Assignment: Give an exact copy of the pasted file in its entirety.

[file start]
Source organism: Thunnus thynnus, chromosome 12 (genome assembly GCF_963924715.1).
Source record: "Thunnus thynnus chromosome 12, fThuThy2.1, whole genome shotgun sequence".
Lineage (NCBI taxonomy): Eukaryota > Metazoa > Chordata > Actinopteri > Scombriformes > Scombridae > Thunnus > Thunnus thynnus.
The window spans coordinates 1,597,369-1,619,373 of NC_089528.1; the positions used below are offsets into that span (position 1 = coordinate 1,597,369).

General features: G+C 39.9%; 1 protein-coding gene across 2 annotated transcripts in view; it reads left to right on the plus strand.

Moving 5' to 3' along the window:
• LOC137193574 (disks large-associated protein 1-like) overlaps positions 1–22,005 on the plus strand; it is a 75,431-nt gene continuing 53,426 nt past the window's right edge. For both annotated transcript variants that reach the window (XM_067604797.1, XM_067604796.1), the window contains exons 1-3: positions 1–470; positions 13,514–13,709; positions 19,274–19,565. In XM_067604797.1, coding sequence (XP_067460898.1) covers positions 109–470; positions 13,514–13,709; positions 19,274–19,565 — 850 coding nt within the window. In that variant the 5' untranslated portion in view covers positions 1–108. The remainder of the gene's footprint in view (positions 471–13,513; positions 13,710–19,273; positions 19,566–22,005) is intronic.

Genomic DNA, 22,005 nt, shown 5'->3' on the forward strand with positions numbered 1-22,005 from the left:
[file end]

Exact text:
Source organism: Thunnus thynnus, chromosome 12 (genome assembly GCF_963924715.1).
Source record: "Thunnus thynnus chromosome 12, fThuThy2.1, whole genome shotgun sequence".
Lineage (NCBI taxonomy): Eukaryota > Metazoa > Chordata > Actinopteri > Scombriformes > Scombridae > Thunnus > Thunnus thynnus.
The window spans coordinates 1,597,369-1,619,373 of NC_089528.1; the positions used below are offsets into that span (position 1 = coordinate 1,597,369).

General features: G+C 39.9%; 1 protein-coding gene across 2 annotated transcripts in view; it reads left to right on the plus strand.

Moving 5' to 3' along the window:
• LOC137193574 (disks large-associated protein 1-like) overlaps positions 1–22,005 on the plus strand; it is a 75,431-nt gene continuing 53,426 nt past the window's right edge. For both annotated transcript variants that reach the window (XM_067604797.1, XM_067604796.1), the window contains exons 1-3: positions 1–470; positions 13,514–13,709; positions 19,274–19,565. In XM_067604797.1, coding sequence (XP_067460898.1) covers positions 109–470; positions 13,514–13,709; positions 19,274–19,565 — 850 coding nt within the window. In that variant the 5' untranslated portion in view covers positions 1–108. The remainder of the gene's footprint in view (positions 471–13,513; positions 13,710–19,273; positions 19,566–22,005) is intronic.

Genomic DNA, 22,005 nt, shown 5'->3' on the forward strand with positions numbered 1-22,005 from the left: